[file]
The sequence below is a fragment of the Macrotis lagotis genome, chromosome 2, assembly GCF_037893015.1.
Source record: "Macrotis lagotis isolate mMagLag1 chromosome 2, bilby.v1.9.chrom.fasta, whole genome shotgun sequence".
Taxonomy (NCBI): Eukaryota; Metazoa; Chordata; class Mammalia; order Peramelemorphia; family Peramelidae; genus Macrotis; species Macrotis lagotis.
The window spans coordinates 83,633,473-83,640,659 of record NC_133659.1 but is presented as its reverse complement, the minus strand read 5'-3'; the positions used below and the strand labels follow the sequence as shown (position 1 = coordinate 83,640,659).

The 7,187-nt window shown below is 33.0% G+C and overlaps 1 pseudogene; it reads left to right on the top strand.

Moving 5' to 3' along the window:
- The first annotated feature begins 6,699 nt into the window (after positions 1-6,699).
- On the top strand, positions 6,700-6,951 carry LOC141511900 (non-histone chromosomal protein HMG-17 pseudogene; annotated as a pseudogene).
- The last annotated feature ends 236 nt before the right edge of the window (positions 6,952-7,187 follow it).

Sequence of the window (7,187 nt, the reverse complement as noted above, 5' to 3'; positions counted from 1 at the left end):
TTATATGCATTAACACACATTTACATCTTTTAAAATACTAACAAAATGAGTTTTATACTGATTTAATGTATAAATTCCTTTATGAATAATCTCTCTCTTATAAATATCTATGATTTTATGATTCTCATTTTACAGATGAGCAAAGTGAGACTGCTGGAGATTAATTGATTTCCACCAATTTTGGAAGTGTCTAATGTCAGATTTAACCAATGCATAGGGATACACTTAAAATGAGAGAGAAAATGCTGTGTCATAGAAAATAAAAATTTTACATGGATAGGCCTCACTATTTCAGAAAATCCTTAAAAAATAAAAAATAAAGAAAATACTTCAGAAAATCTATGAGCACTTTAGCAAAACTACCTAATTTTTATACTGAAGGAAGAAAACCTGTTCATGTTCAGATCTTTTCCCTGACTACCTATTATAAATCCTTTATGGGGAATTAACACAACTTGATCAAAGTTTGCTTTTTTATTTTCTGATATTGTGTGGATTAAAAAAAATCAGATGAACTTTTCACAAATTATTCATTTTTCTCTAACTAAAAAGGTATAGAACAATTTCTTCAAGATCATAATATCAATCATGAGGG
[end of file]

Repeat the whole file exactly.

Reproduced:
The sequence below is a fragment of the Macrotis lagotis genome, chromosome 2, assembly GCF_037893015.1.
Source record: "Macrotis lagotis isolate mMagLag1 chromosome 2, bilby.v1.9.chrom.fasta, whole genome shotgun sequence".
Taxonomy (NCBI): Eukaryota; Metazoa; Chordata; class Mammalia; order Peramelemorphia; family Peramelidae; genus Macrotis; species Macrotis lagotis.
The window spans coordinates 83,633,473-83,640,659 of record NC_133659.1 but is presented as its reverse complement, the minus strand read 5'-3'; the positions used below and the strand labels follow the sequence as shown (position 1 = coordinate 83,640,659).

The 7,187-nt window shown below is 33.0% G+C and overlaps 1 pseudogene; it reads left to right on the top strand.

Moving 5' to 3' along the window:
- The first annotated feature begins 6,699 nt into the window (after positions 1-6,699).
- On the top strand, positions 6,700-6,951 carry LOC141511900 (non-histone chromosomal protein HMG-17 pseudogene; annotated as a pseudogene).
- The last annotated feature ends 236 nt before the right edge of the window (positions 6,952-7,187 follow it).

Sequence of the window (7,187 nt, the reverse complement as noted above, 5' to 3'; positions counted from 1 at the left end):
TTATATGCATTAACACACATTTACATCTTTTAAAATACTAACAAAATGAGTTTTATACTGATTTAATGTATAAATTCCTTTATGAATAATCTCTCTCTTATAAATATCTATGATTTTATGATTCTCATTTTACAGATGAGCAAAGTGAGACTGCTGGAGATTAATTGATTTCCACCAATTTTGGAAGTGTCTAATGTCAGATTTAACCAATGCATAGGGATACACTTAAAATGAGAGAGAAAATGCTGTGTCATAGAAAATAAAAATTTTACATGGATAGGCCTCACTATTTCAGAAAATCCTTAAAAAATAAAAAATAAAGAAAATACTTCAGAAAATCTATGAGCACTTTAGCAAAACTACCTAATTTTTATACTGAAGGAAGAAAACCTGTTCATGTTCAGATCTTTTCCCTGACTACCTATTATAAATCCTTTATGGGGAATTAACACAACTTGATCAAAGTTTGCTTTTTTATTTTCTGATATTGTGTGGATTAAAAAAAATCAGATGAACTTTTCACAAATTATTCATTTTTCTCTAACTAAAAAGGTATAGAACAATTTCTTCAAGATCATAATATCAATCATGAGGG